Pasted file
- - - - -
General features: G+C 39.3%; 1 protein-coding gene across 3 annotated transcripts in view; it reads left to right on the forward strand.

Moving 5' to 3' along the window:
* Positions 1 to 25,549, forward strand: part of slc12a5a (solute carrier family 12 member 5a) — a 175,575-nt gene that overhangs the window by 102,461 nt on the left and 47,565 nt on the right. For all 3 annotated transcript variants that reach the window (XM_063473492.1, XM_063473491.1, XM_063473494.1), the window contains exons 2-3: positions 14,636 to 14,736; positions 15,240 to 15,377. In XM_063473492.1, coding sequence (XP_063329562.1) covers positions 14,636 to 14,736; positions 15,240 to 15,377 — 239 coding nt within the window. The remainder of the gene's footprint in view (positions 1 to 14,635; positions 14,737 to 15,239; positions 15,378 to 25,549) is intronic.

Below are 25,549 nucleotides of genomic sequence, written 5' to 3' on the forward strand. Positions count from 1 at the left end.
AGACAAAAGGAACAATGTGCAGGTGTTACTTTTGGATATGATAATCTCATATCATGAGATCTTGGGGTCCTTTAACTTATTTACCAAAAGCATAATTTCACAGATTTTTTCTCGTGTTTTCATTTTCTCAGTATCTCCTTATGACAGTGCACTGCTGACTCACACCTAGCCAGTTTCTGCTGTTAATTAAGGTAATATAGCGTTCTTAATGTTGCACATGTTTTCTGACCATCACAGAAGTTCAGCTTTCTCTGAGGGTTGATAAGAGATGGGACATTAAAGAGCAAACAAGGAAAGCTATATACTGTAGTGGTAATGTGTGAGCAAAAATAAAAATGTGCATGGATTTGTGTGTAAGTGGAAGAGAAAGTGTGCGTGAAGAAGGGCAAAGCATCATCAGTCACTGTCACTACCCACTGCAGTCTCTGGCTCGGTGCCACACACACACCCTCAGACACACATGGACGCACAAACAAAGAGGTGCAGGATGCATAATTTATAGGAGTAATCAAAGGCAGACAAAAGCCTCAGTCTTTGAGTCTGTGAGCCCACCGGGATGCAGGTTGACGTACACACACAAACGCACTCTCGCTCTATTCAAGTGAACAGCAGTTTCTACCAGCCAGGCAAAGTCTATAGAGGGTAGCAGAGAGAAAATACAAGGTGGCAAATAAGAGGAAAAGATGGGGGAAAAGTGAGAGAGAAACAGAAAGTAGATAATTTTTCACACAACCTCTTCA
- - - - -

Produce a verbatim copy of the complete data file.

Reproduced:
General features: G+C 39.3%; 1 protein-coding gene across 3 annotated transcripts in view; it reads left to right on the forward strand.

Moving 5' to 3' along the window:
* Positions 1 to 25,549, forward strand: part of slc12a5a (solute carrier family 12 member 5a) — a 175,575-nt gene that overhangs the window by 102,461 nt on the left and 47,565 nt on the right. For all 3 annotated transcript variants that reach the window (XM_063473492.1, XM_063473491.1, XM_063473494.1), the window contains exons 2-3: positions 14,636 to 14,736; positions 15,240 to 15,377. In XM_063473492.1, coding sequence (XP_063329562.1) covers positions 14,636 to 14,736; positions 15,240 to 15,377 — 239 coding nt within the window. The remainder of the gene's footprint in view (positions 1 to 14,635; positions 14,737 to 15,239; positions 15,378 to 25,549) is intronic.

Below are 25,549 nucleotides of genomic sequence, written 5' to 3' on the forward strand. Positions count from 1 at the left end.
AGACAAAAGGAACAATGTGCAGGTGTTACTTTTGGATATGATAATCTCATATCATGAGATCTTGGGGTCCTTTAACTTATTTACCAAAAGCATAATTTCACAGATTTTTTCTCGTGTTTTCATTTTCTCAGTATCTCCTTATGACAGTGCACTGCTGACTCACACCTAGCCAGTTTCTGCTGTTAATTAAGGTAATATAGCGTTCTTAATGTTGCACATGTTTTCTGACCATCACAGAAGTTCAGCTTTCTCTGAGGGTTGATAAGAGATGGGACATTAAAGAGCAAACAAGGAAAGCTATATACTGTAGTGGTAATGTGTGAGCAAAAATAAAAATGTGCATGGATTTGTGTGTAAGTGGAAGAGAAAGTGTGCGTGAAGAAGGGCAAAGCATCATCAGTCACTGTCACTACCCACTGCAGTCTCTGGCTCGGTGCCACACACACACCCTCAGACACACATGGACGCACAAACAAAGAGGTGCAGGATGCATAATTTATAGGAGTAATCAAAGGCAGACAAAAGCCTCAGTCTTTGAGTCTGTGAGCCCACCGGGATGCAGGTTGACGTACACACACAAACGCACTCTCGCTCTATTCAAGTGAACAGCAGTTTCTACCAGCCAGGCAAAGTCTATAGAGGGTAGCAGAGAGAAAATACAAGGTGGCAAATAAGAGGAAAAGATGGGGGAAAAGTGAGAGAGAAACAGAAAGTAGATAATTTTTCACACAACCTCTTCA